Sentencing Terrorism

"For neither in war nor yet at law ought any man to use every way of escaping death. For often in battle there is no doubt that if a man will throw away his arms, and fall on his knees before his pursuers, he may escape death; and in other dangers there are other ways of escaping death, if a man is willing to say and do anything. The difficulty, my friends, is not in avoiding death, but in avoiding unrighteousness; for that runs faster than death." -- Trial of Socrates

Conspiracy and treason run parallel to terrorism where sovereign right of citizens to domestic peace and protection in common law countries should not be subject to organized acts of violence on behalf of extra-national, international, or vigilante regimes. As felony legal charges in the United States, the cumulative error of the cyber-terrorist offense(s) may involve sentencing to attendant charges, and including treason up to capital punishment consideration of the death penalty. At the beginning of the discussion, initial queries into the study of terrorism and its infiltration into the microscopic world of cyber-terrorist intrusion are posited as having the potential to impact national U.S. infrastructure up to the point of disaster. Review of the objectives to the preceding analysis of terrorism as threat to national security is outlined in Table 2.

Table 2

What the current policy is regarding the tracking of potential suspects in the war against terrorism?

How we should weigh the fears of terrorism and desire for national security against civil liberties and individual rights?

What is the just response to terrorism?

Should those who commit lethal acts of terrorism for political or religious causes receive the death penalty?

Table 2. Objectives to the analysis of terrorism.

If charges to terrorism seem evidentiary, and they are where proof that the commission of the act of those crimes is found to be beyond a shadow of a doubt in a court of law, sentencing may proceed. Where enforceability and latent application of law to suspected terrorists has become the site of critical debate in the past several years, is where those defendants and the extent of the their guilt are superseded by long-term incarceration, as witnessed in the U.S. Federal detention of suspected international terrorists in Guantanamo Bay, outside of normal civilian due process.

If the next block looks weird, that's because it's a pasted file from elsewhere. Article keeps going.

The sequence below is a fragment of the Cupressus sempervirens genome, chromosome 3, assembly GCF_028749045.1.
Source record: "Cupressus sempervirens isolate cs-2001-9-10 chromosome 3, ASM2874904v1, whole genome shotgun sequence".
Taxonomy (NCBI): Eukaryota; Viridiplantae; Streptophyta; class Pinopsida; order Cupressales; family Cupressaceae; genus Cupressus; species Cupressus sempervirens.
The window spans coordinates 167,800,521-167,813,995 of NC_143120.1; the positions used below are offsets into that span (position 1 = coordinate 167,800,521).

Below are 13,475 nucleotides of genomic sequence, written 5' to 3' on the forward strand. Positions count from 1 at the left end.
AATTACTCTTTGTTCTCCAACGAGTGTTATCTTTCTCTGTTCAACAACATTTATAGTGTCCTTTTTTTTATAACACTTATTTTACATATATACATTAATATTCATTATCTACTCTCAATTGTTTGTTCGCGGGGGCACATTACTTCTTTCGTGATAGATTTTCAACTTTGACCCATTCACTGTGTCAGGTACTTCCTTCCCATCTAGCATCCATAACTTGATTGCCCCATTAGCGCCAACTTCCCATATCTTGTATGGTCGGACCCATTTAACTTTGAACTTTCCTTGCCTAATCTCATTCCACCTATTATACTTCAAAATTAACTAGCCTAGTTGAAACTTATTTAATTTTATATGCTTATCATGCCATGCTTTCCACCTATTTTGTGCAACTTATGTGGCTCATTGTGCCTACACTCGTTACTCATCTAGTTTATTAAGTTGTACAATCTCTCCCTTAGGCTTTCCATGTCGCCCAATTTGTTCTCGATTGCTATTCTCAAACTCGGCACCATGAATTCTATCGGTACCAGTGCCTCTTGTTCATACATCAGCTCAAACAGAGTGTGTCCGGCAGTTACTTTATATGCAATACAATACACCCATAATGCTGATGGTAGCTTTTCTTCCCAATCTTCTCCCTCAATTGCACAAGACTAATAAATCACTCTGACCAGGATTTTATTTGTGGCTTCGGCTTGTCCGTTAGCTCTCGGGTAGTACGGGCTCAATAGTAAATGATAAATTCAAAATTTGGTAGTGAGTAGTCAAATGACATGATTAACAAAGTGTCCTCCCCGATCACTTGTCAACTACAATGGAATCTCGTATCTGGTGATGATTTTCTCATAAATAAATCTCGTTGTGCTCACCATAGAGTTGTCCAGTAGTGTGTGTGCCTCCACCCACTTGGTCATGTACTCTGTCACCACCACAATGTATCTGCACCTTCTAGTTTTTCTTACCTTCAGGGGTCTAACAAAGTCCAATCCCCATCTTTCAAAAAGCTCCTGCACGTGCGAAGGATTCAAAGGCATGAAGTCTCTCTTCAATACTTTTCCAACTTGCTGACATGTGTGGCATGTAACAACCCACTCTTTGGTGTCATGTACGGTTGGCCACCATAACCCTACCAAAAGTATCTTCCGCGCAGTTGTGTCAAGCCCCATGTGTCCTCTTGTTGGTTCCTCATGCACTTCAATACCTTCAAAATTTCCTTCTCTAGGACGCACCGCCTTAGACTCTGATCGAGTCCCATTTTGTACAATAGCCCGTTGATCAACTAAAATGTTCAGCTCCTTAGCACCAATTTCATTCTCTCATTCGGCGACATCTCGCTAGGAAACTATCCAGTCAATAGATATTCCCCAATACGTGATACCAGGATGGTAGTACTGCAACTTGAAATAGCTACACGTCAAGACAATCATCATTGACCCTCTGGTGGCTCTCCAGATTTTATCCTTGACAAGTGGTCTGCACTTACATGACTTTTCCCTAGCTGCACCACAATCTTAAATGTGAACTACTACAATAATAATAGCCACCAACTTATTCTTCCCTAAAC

Military detention of those suspected defendants has wrought extensive criticism by the international legal community under the UN Convention of Human Rights. Nevertheless, alliance in building formative security measures into international foreign protocol where terrorism is concerned is still of great import, and as discussed, the U.S. along with the UK and other allies have implemented a range anti-terrorist missions, legislation, and even precise statute toward mitigation of cyber-terrorism.

The domestic factor linked to Ecoterrorist activities, and charges against its actors adds complexity to both investigation and sentencing of organized terror, in that U.S. citizens are both incumbent to the responsibilities of sovereign citizenship, and also to the right of protection where illegal search, seizure and arrest might be enforced through criminal procedure. In Bivens v. Six Unknown Named Agents of Federal Bureau of Narcotics, 409 F.2d 718, 1969 U.S. App. LEXIS 12867 (2d Cir. N.Y., 1969) an express case against the U.S. government revealed unconstitutional application of criminal procedure at the level of the trial court is discussed. A counter complaint, Plaintiff, Bivens charged that federal agents conducted a warrantless search and seizure, violating the plaintiff's Fourth Amendment rights. U.S. Supreme Court decision overturned the immunity defense by state actors, yet denied Bivens request for compensatory remedies and remanded the case to new trial.

Fourth Amendment procedural law articulates that only partial consideration is necessary to sustain claim against the state when it has been proven that the plaintiff has sustained unlawful arrest, often seek remedy to improper execution of warrant.…

Sources Used in Documents:


Amendments to Section 225 Cyber Security Enhancement Act, 2002 (2003). Washington, D.C.: Department of Homeland Security.

Antal, J. Counter-terrorism multipliers needed (2010). Military Technology, 34(4), 4.

Ashley, Col. (S) B.K, USAF (2004). The United States Is Vulnerable to Cyberterrorism. Signal Online. Retrieved from:

Bivens v. Six Unknown Named Agents of Federal Bureau of Narcotics, 409 F.2d 718, (U.S.App. LEXIS 12867 2d Cir. N.Y., 1969).